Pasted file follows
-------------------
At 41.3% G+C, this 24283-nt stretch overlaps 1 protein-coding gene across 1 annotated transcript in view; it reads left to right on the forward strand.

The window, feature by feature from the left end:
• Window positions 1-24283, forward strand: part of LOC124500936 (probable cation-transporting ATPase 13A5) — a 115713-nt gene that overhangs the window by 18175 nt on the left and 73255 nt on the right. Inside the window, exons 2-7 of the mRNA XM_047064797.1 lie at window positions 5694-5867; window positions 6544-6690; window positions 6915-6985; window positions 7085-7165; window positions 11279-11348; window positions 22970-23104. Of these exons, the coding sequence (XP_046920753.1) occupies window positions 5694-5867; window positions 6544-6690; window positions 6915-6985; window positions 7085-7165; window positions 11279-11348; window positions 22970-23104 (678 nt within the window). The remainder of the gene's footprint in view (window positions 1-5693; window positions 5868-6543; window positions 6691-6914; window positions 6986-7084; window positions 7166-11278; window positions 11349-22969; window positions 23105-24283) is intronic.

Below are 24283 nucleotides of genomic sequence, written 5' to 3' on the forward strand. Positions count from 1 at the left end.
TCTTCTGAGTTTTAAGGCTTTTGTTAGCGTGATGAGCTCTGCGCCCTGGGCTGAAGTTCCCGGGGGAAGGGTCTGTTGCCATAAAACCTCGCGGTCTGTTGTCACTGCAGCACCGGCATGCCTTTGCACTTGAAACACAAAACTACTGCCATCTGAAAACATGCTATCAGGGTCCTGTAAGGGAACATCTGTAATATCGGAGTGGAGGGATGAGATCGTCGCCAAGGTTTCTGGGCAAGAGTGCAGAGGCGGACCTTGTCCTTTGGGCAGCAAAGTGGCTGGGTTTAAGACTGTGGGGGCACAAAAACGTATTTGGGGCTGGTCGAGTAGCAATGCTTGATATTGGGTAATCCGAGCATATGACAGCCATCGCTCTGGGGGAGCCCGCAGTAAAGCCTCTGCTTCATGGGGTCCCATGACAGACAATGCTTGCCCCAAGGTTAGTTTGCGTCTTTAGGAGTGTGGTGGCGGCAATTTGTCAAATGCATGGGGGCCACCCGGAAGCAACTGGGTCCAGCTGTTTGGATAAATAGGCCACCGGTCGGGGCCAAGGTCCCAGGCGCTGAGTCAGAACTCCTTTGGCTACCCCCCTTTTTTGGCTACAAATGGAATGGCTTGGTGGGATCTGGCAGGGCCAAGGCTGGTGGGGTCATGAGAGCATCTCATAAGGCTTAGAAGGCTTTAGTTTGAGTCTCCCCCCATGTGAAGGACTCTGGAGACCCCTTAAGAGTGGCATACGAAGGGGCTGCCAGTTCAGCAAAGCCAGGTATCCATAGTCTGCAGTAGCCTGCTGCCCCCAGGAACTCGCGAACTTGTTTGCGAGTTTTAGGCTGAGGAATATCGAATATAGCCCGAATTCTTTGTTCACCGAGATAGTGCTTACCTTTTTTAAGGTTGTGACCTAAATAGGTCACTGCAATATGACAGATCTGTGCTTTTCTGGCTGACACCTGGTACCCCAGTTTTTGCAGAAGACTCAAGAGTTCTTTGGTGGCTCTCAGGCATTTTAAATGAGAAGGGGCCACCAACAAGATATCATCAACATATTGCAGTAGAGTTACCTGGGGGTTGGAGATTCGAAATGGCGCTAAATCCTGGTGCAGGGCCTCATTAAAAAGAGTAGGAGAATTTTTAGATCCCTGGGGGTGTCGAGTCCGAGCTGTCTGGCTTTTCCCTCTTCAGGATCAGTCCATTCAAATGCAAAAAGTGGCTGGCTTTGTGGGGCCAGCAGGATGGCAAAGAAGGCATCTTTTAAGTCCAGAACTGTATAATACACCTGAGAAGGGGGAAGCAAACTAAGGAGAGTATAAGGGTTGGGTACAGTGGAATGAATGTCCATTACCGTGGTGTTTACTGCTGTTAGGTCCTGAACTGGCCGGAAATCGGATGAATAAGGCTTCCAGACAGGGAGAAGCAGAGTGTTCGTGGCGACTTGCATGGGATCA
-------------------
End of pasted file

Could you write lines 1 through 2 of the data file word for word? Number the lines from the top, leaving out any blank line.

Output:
At 41.3% G+C, this 24283-nt stretch overlaps 1 protein-coding gene across 1 annotated transcript in view; it reads left to right on the forward strand.

The window, feature by feature from the left end: